High expectations, little hope

Our expectations of students don’t match the resources we provide.

Eric Best

You won’t hear this during a college tour but despite our bright, new infrastructure, technology and research breakthroughs, being a University of Minnesota student can be extremely difficult. A high school education doesn’t cut it anymore in the job market, as an unprecedented number of students invest in higher education. Yet, students are expected to deal with a whirlwind of life-changing problems: paying for tuition, a poor job outlook and an often ignored voice in politics.

Arriving at the University, most students expect they will have a degree in four years. After a four-year degree, the average student debt is over $24,000 nationally, according to the Project on Student Debt. Sadly, this figure may seem modest for most students, especially at the University where tuition has doubled in the past 10 years alone, due to a lack of state funding and high tuition inflation.

As a society, there is the expectation by banks and the government that students, who have little to no financial or job experience, will be able to pay these loans. This assumption has been rooted in moral terms, rather than realistic financial ones, because as a society there is a both a contractual and moral obligation to pay off loans. Yet, students are forced to turn to a culture of banks and lenders eager to give loans freely to any student with a huge tuition bill with the expectation that they will be able to pay it off.

But you will get a job right after college, right? Despite an all-time high of young people with degrees — over 30 percent nationally — employment among young adults ages 16-29 was 55.3 percent as of 2010, compared with 67.3 percent in 2000; it’s the lowest since the end of World War II. This contrasts with figures for older Americans, ages 55-74, who are employed at an all-time high of 50.45 percent. Thus, more highly educated students are not finding employment, even if their older, more experienced counterparts are.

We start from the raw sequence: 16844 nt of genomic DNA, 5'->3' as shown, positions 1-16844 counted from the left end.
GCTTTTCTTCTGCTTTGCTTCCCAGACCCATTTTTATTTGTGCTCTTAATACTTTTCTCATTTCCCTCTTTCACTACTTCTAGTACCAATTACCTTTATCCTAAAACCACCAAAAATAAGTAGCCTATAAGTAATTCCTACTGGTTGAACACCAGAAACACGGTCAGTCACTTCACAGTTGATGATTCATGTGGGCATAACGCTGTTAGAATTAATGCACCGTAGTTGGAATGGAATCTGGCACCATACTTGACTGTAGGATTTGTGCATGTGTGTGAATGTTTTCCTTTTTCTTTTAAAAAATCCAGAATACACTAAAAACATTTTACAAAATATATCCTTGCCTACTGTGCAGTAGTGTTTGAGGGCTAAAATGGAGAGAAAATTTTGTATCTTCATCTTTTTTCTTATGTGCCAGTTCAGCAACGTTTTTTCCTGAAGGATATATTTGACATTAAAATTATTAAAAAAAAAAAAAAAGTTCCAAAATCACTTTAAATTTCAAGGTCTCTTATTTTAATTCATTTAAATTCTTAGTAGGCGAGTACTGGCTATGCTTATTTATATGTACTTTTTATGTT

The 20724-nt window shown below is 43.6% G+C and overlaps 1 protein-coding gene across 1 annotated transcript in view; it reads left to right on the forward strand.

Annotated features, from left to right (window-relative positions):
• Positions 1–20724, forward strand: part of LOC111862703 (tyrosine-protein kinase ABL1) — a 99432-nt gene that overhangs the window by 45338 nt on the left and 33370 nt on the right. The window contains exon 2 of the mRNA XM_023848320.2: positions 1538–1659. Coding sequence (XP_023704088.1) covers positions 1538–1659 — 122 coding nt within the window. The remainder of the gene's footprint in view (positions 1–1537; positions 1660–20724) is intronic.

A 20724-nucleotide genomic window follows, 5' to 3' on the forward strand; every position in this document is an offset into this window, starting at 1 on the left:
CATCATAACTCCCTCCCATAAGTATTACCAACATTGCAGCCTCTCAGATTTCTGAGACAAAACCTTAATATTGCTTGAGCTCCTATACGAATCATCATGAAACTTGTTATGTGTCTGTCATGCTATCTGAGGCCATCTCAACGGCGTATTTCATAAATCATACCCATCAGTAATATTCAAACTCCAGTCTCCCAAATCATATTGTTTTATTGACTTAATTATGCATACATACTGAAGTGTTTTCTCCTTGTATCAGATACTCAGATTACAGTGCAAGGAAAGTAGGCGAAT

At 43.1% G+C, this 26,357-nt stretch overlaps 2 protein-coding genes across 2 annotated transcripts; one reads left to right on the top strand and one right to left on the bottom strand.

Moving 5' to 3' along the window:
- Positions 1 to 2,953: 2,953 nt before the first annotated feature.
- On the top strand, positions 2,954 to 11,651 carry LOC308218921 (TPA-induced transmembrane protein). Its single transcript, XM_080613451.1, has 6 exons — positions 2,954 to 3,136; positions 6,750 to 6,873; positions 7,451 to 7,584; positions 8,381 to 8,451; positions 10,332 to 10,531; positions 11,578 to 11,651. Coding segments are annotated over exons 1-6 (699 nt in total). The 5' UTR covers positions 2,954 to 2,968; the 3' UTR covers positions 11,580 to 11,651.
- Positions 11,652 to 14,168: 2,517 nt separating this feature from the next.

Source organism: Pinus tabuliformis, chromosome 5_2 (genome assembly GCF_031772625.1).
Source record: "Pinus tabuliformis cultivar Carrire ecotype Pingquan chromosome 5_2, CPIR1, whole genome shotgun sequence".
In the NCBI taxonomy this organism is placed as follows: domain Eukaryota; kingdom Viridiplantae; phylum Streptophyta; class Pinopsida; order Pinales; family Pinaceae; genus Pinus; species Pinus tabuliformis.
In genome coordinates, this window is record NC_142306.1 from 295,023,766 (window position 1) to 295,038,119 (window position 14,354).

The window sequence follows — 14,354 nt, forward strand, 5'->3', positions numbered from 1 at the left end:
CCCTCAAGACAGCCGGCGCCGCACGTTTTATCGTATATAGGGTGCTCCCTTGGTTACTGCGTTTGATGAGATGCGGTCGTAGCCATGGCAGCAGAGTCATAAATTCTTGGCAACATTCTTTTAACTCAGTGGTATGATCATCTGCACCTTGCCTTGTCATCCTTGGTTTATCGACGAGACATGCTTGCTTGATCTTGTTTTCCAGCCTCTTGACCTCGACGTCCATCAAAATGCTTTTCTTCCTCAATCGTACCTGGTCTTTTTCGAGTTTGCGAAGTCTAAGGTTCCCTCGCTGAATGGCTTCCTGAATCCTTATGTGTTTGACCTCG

Despite the lack of a job, students are expected to suffer silently while trying to cope with their debt. One doesn’t hear much about student debt in federal politics, despite the statistic that 30 percent of young adults have degrees, and college attendance has become a societal norm rather than something for advanced fields. Even amongst the University community there is a theme of a lack of representation of students: the University lacks a union for graduate students to collectively bargain on issues, even as campuses nationwide are unionizing.

If you survive the whirlwind of problems, then you are one of few. College currently exists as an internal contradiction: We are all expected to go through the apparatus of higher education, yet we are faced with ever-growing challenges financially and politically. Expectations of how a student must pay off debt and meet the job requirements for their next interview must change on every level of society, from our parents to the president. Political candidates must tackle issues that plague students, and young adults must continue to fight to be heard. Otherwise, these contradictory expectations will not change. If students do not have resources and support to pay their tuition, like state and federal funding, realistically financed loans, reduced tuition costs or a job market ready to hire young adults, there is no way we — the students — can meet these expectations.